Friday, May 05, 2006

Military freedom to watch

There is a feeder story in the Times Online about the new US embassy in Iraq.

Officially, the design of the compound is supposed to be a secret, but you cannot hide the giant construction cranes and the concrete contours of the 21 buildings that are taking shape.

One question puzzles and enrages the Iraqis: how is it that the Americans cannot keep the electricity running in Baghdad for more than a couple of hours a day, yet still manage to build themselves the biggest embassy on Earth?

Size = 42-hectare (104-acres)
Cost (so far) = $592 million (£312 million)

The second question is, 'What is the purpose of this building, anyways?'

Here's a clue.

The story is the US will create a wireless net for all of Iraq. That's a good thing - freedom of speech - access to information - blogging - letting the world no what it's like to live in a democracy.

But a bigger story is that DARPA is issuing RFPs for WIFI enabled cyborg-insect drones (UAVs) create the most watched and listened to country on earth.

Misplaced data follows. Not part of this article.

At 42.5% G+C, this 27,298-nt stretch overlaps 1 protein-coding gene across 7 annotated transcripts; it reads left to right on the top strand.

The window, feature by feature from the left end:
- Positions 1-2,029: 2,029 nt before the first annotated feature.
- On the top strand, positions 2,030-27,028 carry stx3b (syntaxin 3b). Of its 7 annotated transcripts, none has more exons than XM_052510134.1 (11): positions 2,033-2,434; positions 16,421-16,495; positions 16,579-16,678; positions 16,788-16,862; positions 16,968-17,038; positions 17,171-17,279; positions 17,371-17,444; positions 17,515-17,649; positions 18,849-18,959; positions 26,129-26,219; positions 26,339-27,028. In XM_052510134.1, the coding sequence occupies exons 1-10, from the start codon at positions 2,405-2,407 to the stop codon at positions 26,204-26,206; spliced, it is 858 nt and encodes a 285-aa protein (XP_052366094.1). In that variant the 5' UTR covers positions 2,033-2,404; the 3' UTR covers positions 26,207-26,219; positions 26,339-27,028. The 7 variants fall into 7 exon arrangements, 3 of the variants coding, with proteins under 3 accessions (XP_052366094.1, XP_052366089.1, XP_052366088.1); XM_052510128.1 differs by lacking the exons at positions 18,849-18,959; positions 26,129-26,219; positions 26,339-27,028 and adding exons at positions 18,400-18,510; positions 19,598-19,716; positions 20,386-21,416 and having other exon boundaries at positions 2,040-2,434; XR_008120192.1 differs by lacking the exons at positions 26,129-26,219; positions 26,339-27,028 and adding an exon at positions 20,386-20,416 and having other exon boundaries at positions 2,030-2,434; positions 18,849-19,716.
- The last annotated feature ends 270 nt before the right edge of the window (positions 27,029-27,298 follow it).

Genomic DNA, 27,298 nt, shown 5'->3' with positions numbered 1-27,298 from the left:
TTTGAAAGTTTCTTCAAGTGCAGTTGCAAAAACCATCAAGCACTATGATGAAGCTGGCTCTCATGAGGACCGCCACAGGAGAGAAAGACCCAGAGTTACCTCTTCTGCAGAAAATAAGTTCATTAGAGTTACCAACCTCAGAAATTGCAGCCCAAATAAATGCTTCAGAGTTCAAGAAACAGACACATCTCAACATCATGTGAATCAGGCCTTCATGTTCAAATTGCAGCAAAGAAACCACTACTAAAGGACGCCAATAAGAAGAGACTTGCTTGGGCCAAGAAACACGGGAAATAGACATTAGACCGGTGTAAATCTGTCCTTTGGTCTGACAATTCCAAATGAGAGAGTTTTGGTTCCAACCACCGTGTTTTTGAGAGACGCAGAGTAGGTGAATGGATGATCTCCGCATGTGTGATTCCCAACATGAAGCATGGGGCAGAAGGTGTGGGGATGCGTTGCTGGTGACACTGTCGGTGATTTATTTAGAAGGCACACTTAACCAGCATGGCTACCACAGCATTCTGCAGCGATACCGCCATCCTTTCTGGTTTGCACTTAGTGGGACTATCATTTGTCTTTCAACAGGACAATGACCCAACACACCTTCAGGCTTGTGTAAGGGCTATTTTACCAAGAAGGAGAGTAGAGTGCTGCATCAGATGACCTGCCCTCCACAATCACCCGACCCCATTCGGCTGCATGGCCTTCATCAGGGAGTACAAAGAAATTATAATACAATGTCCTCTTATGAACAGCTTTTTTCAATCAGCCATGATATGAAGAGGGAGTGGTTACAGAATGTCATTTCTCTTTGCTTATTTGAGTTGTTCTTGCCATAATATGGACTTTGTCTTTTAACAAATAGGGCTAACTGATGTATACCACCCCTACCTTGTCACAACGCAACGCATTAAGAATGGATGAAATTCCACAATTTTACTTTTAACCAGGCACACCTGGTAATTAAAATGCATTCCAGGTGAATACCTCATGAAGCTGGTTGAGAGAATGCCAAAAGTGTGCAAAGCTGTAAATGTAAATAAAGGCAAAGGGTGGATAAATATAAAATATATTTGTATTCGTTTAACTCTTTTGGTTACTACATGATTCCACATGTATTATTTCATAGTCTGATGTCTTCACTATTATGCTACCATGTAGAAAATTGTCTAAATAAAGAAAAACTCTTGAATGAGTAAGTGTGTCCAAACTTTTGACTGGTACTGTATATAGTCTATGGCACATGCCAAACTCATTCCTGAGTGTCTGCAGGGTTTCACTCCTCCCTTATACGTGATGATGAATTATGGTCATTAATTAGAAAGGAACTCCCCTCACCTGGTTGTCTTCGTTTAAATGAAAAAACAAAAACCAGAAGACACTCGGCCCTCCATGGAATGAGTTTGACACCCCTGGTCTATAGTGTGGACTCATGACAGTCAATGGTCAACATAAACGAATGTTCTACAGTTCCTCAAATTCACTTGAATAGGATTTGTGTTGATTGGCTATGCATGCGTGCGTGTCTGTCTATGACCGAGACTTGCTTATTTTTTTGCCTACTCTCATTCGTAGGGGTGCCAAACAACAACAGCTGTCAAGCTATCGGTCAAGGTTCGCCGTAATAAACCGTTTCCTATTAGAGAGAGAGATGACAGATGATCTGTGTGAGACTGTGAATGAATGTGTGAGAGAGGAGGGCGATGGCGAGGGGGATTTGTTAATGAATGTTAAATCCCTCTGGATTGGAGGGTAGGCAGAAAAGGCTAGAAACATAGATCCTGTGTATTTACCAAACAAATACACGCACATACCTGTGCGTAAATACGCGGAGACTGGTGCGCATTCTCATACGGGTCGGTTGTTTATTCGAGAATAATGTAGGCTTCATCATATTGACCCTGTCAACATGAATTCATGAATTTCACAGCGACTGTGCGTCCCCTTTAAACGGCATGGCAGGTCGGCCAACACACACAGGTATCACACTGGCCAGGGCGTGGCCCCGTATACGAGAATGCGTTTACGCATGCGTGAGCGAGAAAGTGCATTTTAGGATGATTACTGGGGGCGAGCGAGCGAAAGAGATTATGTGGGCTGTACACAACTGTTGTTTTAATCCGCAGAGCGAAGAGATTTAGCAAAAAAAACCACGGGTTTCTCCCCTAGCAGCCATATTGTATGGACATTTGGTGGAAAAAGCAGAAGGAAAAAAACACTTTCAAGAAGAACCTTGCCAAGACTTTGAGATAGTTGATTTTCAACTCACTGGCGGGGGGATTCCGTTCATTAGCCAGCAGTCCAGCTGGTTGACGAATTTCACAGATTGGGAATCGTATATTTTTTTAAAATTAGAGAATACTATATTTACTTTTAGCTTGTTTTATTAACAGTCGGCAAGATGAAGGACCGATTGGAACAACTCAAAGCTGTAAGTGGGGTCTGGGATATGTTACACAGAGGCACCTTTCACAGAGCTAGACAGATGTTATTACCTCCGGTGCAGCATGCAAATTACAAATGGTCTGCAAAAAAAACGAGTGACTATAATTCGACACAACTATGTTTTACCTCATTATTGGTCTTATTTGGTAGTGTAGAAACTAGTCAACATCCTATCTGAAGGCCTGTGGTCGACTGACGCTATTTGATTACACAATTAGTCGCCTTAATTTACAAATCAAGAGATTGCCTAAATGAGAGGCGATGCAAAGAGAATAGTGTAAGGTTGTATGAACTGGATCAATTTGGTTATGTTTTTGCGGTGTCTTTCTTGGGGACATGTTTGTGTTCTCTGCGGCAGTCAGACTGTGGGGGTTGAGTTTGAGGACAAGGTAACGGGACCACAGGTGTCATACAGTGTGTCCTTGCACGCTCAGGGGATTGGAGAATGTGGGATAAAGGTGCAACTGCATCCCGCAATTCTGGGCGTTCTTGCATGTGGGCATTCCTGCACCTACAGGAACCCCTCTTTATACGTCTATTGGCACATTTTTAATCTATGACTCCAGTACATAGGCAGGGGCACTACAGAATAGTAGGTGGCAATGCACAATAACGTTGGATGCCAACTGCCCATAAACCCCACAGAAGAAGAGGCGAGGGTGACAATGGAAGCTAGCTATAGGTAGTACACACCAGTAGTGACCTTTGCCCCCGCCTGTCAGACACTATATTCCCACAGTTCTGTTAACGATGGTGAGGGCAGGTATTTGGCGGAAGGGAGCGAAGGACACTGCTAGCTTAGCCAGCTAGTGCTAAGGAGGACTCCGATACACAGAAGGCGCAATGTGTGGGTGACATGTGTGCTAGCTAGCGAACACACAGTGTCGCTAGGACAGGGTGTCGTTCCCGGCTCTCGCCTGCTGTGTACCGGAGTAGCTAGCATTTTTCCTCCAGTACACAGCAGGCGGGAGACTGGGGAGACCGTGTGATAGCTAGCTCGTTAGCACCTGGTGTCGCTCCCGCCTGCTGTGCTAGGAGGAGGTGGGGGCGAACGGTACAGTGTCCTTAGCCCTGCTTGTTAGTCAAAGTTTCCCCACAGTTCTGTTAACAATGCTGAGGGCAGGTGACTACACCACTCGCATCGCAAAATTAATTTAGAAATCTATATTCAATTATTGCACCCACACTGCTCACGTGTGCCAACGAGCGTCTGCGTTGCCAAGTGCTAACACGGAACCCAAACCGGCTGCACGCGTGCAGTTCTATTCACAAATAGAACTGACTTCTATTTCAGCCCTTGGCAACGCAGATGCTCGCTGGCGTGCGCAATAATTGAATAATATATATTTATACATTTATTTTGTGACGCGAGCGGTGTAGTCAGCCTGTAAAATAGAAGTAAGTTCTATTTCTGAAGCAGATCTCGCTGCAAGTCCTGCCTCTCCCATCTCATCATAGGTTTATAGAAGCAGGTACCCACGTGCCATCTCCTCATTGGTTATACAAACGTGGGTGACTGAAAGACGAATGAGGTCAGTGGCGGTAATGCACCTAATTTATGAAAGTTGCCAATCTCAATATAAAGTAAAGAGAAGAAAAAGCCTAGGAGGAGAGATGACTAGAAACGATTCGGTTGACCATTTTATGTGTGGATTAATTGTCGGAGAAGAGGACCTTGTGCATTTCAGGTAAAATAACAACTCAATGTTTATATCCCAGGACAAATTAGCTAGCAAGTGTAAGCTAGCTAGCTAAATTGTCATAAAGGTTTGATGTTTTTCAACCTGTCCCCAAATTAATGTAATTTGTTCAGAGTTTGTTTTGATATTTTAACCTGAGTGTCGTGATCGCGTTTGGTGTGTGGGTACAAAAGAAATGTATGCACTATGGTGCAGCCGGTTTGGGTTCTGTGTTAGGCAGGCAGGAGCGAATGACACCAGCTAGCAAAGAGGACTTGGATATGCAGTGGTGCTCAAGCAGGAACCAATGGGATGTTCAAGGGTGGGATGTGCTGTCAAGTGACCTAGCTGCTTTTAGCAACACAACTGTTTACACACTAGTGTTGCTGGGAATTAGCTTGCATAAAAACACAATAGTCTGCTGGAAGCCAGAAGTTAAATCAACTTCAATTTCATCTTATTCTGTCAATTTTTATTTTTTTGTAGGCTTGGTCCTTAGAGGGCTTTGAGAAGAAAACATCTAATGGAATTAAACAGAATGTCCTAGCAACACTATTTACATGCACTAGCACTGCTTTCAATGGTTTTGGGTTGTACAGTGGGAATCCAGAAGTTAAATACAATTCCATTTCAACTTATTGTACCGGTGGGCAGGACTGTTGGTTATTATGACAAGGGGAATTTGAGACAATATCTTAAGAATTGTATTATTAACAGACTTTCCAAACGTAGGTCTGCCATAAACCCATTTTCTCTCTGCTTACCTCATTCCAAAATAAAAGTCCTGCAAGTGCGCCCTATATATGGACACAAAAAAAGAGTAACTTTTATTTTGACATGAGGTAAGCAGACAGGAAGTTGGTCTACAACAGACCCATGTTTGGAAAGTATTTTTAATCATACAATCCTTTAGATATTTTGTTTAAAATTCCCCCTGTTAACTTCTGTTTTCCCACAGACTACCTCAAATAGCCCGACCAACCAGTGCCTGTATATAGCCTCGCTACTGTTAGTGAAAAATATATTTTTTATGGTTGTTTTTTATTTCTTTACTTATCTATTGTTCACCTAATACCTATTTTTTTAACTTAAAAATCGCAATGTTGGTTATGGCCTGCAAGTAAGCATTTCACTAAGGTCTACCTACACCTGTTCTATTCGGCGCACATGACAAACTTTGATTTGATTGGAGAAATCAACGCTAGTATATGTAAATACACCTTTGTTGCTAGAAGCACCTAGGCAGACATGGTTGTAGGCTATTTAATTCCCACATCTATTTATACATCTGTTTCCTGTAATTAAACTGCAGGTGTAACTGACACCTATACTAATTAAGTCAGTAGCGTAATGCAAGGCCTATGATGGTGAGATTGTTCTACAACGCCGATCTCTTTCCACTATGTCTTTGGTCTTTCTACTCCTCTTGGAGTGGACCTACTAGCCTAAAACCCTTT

There is (naturally) a requirement that U.S.-based CDMA technology be installed. Some wireless analysts have criticized the plan as being out of step with most other wireless services in the Middle East, potentially creating problems with roaming.

Like the US military want roaming ....

US lawmakers suggest that CDMA is more compatible with delivering broadband and upcoming third-generation wireless services than GSM. The people are going to expect, going to want the advanced broadband.

Means to an end?

This is a true 'technology giveth - technology taketh away' situation. This will take the London case-study to a new level and not a very encouraging one.

To many, the development of CCTV in public areas, linked to computer databases of people's pictures and identity, presents a serious breach of civil liberties. Critics fear the possibility that one would not be able to meet anonymously in a public place or drive and walk anonymously around a city.

Demonstrations or assemblies in public places could be affected as the state would be able to collate lists of those leading them, taking part, or even just talking with protesters in the street.

In this case, Iraq will be monitored wall to wall with sound and video. Even the possibility to follow and get into those places that would normally be blind-sited ... like private backyards and possibly even inside buildings.

Gatekeepers? Oh ... here's one ....

The UrbanEye Project will measure the effects on society and allow the public to see the reports and outcomes but look at the partners ... don't see what I see? Look a bit closer.

There's always another story behind the story.


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